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Data protection as a pillar of citizens’ empowerment and the EU’s approach to the digital transition - two years of application of the General Data Protection Regulation


On the 24th of June 2020, the European Commission published the Communication on Data protection as a pillar of citizens’ empowerment and the EU’s approach to the digital transition - two years of application of the General Data Protection Regulation (GDPR).

The European Commission’s Communication is accompanied by a press release on the Commission’s report and a summary of the main findings, in the form of questions and answers.

As noted in the content of the Communication, one of the conclusions is that, after two years of application, the GDPR has met its objectives of strengthening the protection of personal data and guaranteeing the flow of personal data.

With regard to the improvements made by the GDPR, it is noted that the Regulation has strengthened the transparency and has given individuals enforceable rights, such as the right of access, rectification, erasure, the right to object and the right to data portability.

As far as the data protection authorities are concerned, they play a key role in ensuring the application of the GDPR at national level and the effective functioning of the cooperation and consistency mechanisms of the European Data Protection Board, in particular the one-stop shop mechanism used for cross-border cases. Thus, the Commission has consistently stressed the obligation for Member States to allocate sufficient human, financial and technical resources to national data protection authorities.

At the same time, the GDPR provides national data protection authorities with harmonized and enhanced powers. Since the entry into application of the Regulation, data protection authorities made use of a wide range of corrective powers provided by the GDPR, such as administrative fines, warnings and reprimands, orders to comply with the data subject’s requests, orders to bring processing operations into compliance with the Regulation, to rectify, erase or restrict processing. The GDPR also provides a broader range of corrective powers. For example, the effect of a ban on the processing or the suspension of data flows can be much stronger than a financial penalty.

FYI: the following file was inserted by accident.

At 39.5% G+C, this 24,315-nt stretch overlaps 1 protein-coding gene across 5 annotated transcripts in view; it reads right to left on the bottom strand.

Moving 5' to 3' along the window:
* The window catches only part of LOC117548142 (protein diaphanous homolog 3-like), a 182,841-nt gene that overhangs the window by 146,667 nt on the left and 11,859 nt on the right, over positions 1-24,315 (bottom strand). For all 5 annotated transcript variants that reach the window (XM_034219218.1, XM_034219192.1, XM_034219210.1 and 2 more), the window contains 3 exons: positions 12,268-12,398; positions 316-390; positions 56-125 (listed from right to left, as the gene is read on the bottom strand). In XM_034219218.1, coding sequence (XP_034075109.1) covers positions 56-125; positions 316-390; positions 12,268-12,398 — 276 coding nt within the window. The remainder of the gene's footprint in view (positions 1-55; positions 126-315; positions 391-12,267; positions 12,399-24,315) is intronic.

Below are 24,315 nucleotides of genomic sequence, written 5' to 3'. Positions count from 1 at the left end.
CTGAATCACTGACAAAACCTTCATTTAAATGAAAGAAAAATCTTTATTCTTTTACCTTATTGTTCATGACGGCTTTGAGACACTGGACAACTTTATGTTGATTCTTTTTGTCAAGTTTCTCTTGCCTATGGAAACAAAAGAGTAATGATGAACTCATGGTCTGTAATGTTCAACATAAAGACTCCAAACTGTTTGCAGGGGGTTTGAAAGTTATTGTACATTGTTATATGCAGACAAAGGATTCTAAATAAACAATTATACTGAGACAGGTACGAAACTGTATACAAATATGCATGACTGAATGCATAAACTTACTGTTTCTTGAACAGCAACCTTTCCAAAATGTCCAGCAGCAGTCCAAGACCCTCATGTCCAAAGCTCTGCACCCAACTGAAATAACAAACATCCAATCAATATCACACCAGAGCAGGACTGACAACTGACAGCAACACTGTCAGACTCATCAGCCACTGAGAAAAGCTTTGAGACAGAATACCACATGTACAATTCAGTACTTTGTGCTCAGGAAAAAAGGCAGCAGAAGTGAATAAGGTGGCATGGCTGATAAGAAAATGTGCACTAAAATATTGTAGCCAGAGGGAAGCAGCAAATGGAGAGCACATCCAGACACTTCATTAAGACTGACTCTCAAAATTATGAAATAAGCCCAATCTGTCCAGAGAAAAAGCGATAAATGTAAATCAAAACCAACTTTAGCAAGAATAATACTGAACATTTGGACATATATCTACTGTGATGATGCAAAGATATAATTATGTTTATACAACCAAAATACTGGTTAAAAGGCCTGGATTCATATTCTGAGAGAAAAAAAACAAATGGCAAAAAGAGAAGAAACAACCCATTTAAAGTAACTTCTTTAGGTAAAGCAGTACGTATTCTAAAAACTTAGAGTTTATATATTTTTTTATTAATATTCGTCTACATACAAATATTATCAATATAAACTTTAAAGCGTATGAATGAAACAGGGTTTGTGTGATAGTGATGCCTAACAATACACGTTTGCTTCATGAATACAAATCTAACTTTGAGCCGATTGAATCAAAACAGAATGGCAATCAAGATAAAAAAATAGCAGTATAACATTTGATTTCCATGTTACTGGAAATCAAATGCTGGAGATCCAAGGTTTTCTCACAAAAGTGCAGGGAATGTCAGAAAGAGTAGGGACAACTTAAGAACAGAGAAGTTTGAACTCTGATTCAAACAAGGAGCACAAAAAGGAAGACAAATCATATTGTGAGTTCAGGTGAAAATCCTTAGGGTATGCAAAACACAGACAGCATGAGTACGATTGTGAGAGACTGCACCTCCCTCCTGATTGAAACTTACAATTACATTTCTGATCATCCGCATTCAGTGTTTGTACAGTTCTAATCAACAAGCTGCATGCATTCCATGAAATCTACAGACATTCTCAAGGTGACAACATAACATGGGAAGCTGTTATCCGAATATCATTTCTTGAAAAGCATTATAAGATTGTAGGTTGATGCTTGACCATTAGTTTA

At the same time, the data protection authorities have been very actively working together as members of the European Data Protection Board, also by using the cooperation tool of mutual assistance intensively. As regards the consistency mechanism, the EDPB adopted several opinions over the past two years. Regarding the handling of cross-border cases, it was noted the need for a more efficient and cohesive approach when using the cooperation instruments provided in the GDPR. The main issues to be tackled in this context include: differences in national administrative procedures, varying interpretations of concepts relating to the cooperation mechanism, and also varying approaches regarding the start of the cooperation procedure, the timing and communication of information.

The Commission also states that the GDPR has emerged as a reference point for many countries around the world when these countries have modernised their personal data protection rules (Chile, South Korea, Brazil, Japan, Kenya, India, Tunisia, Indonesia, Taiwan and the state of California, to name a few).

At the same time, it is mentioned that the GDPR offers a modernized toolbox to facilitate the transfer of personal data from the EU to a third country or international organisation, while ensuring that the data continues to benefit from a high level of protection.

The key objective at this stage is to support a harmonized and consistent implementation and enforcement of the GDPR across the EU. This requires a strong engagement from all the actors:

  • making sure that national legislation, including sectoral ones, are fully in line with the GDPR;
  • Member States providing data protection authorities with the necessary human, financial and technical resources to properly enforce the data protection rules;
  • data protection authorities developing efficient working arrangements regarding the functioning of the cooperation and consistency mechanisms, including on procedural aspects;
  • making full use of the toolbox under the GDPR to facilitate the application of the rules, for instance through codes of conduct;
  • closely monitoring the application of the GDPR to new technologies such as AI, IoT, blockchain.

As regards the international dimension, the Commission will continue to focus its efforts on promoting convergence of data protection rules as a way to ensure safe international data flows.